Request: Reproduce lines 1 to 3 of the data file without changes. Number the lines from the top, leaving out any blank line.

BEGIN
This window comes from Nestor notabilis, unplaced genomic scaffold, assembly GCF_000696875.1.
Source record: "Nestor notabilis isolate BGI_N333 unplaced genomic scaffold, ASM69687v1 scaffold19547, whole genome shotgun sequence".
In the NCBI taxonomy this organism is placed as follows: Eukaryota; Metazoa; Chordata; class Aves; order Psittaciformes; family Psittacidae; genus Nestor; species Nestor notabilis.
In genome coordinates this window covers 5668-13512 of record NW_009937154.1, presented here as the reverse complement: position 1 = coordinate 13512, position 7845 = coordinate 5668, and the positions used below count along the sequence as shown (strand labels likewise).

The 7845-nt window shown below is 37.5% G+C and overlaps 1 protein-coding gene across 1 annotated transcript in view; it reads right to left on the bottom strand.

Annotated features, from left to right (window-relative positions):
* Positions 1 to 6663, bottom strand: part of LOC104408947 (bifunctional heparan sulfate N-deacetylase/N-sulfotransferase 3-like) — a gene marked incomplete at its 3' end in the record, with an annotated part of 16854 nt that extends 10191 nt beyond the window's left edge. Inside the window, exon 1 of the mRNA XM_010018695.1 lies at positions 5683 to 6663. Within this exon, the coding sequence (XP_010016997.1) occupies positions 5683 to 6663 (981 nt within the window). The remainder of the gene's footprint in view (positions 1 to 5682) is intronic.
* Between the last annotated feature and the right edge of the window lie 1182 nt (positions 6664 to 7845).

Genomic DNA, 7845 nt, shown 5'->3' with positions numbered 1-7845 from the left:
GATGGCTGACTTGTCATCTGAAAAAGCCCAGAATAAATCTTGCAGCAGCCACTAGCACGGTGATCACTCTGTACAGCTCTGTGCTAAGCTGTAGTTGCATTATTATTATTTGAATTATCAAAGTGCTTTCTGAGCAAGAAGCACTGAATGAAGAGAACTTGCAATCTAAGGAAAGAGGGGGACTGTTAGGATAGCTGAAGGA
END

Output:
This window comes from Nestor notabilis, unplaced genomic scaffold, assembly GCF_000696875.1.
Source record: "Nestor notabilis isolate BGI_N333 unplaced genomic scaffold, ASM69687v1 scaffold19547, whole genome shotgun sequence".
In the NCBI taxonomy this organism is placed as follows: Eukaryota; Metazoa; Chordata; class Aves; order Psittaciformes; family Psittacidae; genus Nestor; species Nestor notabilis.